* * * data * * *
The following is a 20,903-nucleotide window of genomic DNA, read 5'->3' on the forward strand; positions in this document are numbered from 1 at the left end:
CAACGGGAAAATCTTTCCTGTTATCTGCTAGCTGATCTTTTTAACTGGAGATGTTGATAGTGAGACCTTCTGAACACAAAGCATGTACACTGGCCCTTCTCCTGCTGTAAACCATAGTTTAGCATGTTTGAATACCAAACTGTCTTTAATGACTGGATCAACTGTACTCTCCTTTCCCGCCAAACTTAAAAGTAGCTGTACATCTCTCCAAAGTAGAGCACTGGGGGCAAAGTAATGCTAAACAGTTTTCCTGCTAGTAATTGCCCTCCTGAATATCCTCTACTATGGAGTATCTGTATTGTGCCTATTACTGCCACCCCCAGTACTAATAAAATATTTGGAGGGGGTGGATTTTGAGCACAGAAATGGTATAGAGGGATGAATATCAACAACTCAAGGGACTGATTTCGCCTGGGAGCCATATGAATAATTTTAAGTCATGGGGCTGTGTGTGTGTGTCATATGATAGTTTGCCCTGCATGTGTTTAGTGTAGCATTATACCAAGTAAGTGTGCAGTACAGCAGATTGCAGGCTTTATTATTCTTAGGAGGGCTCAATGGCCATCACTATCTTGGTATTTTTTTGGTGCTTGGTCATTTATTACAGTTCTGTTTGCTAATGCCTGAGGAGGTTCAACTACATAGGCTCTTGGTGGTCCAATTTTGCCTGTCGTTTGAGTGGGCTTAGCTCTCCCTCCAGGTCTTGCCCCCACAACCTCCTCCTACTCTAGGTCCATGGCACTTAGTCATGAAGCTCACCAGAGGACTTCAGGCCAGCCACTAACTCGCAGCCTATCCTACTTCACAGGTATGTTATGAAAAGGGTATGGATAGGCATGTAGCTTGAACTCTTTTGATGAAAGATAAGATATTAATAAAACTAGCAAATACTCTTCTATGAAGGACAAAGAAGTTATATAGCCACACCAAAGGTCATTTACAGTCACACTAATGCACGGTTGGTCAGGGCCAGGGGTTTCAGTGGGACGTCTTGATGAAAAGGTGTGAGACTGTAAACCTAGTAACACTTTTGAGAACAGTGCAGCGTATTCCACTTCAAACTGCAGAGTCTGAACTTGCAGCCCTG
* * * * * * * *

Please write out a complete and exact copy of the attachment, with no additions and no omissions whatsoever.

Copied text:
The following is a 20,903-nucleotide window of genomic DNA, read 5'->3' on the forward strand; positions in this document are numbered from 1 at the left end:
CAACGGGAAAATCTTTCCTGTTATCTGCTAGCTGATCTTTTTAACTGGAGATGTTGATAGTGAGACCTTCTGAACACAAAGCATGTACACTGGCCCTTCTCCTGCTGTAAACCATAGTTTAGCATGTTTGAATACCAAACTGTCTTTAATGACTGGATCAACTGTACTCTCCTTTCCCGCCAAACTTAAAAGTAGCTGTACATCTCTCCAAAGTAGAGCACTGGGGGCAAAGTAATGCTAAACAGTTTTCCTGCTAGTAATTGCCCTCCTGAATATCCTCTACTATGGAGTATCTGTATTGTGCCTATTACTGCCACCCCCAGTACTAATAAAATATTTGGAGGGGGTGGATTTTGAGCACAGAAATGGTATAGAGGGATGAATATCAACAACTCAAGGGACTGATTTCGCCTGGGAGCCATATGAATAATTTTAAGTCATGGGGCTGTGTGTGTGTGTCATATGATAGTTTGCCCTGCATGTGTTTAGTGTAGCATTATACCAAGTAAGTGTGCAGTACAGCAGATTGCAGGCTTTATTATTCTTAGGAGGGCTCAATGGCCATCACTATCTTGGTATTTTTTTGGTGCTTGGTCATTTATTACAGTTCTGTTTGCTAATGCCTGAGGAGGTTCAACTACATAGGCTCTTGGTGGTCCAATTTTGCCTGTCGTTTGAGTGGGCTTAGCTCTCCCTCCAGGTCTTGCCCCCACAACCTCCTCCTACTCTAGGTCCATGGCACTTAGTCATGAAGCTCACCAGAGGACTTCAGGCCAGCCACTAACTCGCAGCCTATCCTACTTCACAGGTATGTTATGAAAAGGGTATGGATAGGCATGTAGCTTGAACTCTTTTGATGAAAGATAAGATATTAATAAAACTAGCAAATACTCTTCTATGAAGGACAAAGAAGTTATATAGCCACACCAAAGGTCATTTACAGTCACACTAATGCACGGTTGGTCAGGGCCAGGGGTTTCAGTGGGACGTCTTGATGAAAAGGTGTGAGACTGTAAACCTAGTAACACTTTTGAGAACAGTGCAGCGTATTCCACTTCAAACTGCAGAGTCTGAACTTGCAGCCCTG